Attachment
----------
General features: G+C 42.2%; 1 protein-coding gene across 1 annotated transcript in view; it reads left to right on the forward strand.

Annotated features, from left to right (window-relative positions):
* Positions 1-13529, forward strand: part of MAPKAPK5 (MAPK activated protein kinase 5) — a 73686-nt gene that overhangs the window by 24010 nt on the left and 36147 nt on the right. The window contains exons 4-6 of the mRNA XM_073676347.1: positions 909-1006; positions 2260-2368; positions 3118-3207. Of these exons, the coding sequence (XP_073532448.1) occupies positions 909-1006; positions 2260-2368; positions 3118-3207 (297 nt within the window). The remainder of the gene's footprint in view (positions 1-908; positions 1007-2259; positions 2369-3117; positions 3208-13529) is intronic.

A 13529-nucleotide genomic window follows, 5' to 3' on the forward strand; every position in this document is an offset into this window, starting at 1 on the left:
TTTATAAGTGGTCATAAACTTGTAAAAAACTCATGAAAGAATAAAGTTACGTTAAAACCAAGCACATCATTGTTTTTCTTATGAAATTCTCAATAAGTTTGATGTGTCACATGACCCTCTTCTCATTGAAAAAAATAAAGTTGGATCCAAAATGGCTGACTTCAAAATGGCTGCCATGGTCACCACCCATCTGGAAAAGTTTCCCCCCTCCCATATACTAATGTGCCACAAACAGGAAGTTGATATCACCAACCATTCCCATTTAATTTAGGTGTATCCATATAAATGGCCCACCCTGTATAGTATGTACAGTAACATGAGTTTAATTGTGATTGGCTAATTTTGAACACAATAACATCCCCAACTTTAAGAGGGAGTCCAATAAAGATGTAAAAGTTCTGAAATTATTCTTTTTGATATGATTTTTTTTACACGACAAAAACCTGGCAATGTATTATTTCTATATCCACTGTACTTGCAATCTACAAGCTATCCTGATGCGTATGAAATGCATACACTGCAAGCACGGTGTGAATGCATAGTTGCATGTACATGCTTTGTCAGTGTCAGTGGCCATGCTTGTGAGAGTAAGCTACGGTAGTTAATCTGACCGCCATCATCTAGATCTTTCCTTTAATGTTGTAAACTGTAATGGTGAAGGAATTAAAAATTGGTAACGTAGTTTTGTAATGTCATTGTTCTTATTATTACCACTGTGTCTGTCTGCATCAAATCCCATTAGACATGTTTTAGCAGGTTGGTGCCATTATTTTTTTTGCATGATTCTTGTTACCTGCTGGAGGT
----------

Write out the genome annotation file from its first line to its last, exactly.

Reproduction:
General features: G+C 42.2%; 1 protein-coding gene across 1 annotated transcript in view; it reads left to right on the forward strand.

Annotated features, from left to right (window-relative positions):
* Positions 1-13529, forward strand: part of MAPKAPK5 (MAPK activated protein kinase 5) — a 73686-nt gene that overhangs the window by 24010 nt on the left and 36147 nt on the right. The window contains exons 4-6 of the mRNA XM_073676347.1: positions 909-1006; positions 2260-2368; positions 3118-3207. Of these exons, the coding sequence (XP_073532448.1) occupies positions 909-1006; positions 2260-2368; positions 3118-3207 (297 nt within the window). The remainder of the gene's footprint in view (positions 1-908; positions 1007-2259; positions 2369-3117; positions 3208-13529) is intronic.

A 13529-nucleotide genomic window follows, 5' to 3' on the forward strand; every position in this document is an offset into this window, starting at 1 on the left:
TTTATAAGTGGTCATAAACTTGTAAAAAACTCATGAAAGAATAAAGTTACGTTAAAACCAAGCACATCATTGTTTTTCTTATGAAATTCTCAATAAGTTTGATGTGTCACATGACCCTCTTCTCATTGAAAAAAATAAAGTTGGATCCAAAATGGCTGACTTCAAAATGGCTGCCATGGTCACCACCCATCTGGAAAAGTTTCCCCCCTCCCATATACTAATGTGCCACAAACAGGAAGTTGATATCACCAACCATTCCCATTTAATTTAGGTGTATCCATATAAATGGCCCACCCTGTATAGTATGTACAGTAACATGAGTTTAATTGTGATTGGCTAATTTTGAACACAATAACATCCCCAACTTTAAGAGGGAGTCCAATAAAGATGTAAAAGTTCTGAAATTATTCTTTTTGATATGATTTTTTTTACACGACAAAAACCTGGCAATGTATTATTTCTATATCCACTGTACTTGCAATCTACAAGCTATCCTGATGCGTATGAAATGCATACACTGCAAGCACGGTGTGAATGCATAGTTGCATGTACATGCTTTGTCAGTGTCAGTGGCCATGCTTGTGAGAGTAAGCTACGGTAGTTAATCTGACCGCCATCATCTAGATCTTTCCTTTAATGTTGTAAACTGTAATGGTGAAGGAATTAAAAATTGGTAACGTAGTTTTGTAATGTCATTGTTCTTATTATTACCACTGTGTCTGTCTGCATCAAATCCCATTAGACATGTTTTAGCAGGTTGGTGCCATTATTTTTTTTGCATGATTCTTGTTACCTGCTGGAGGT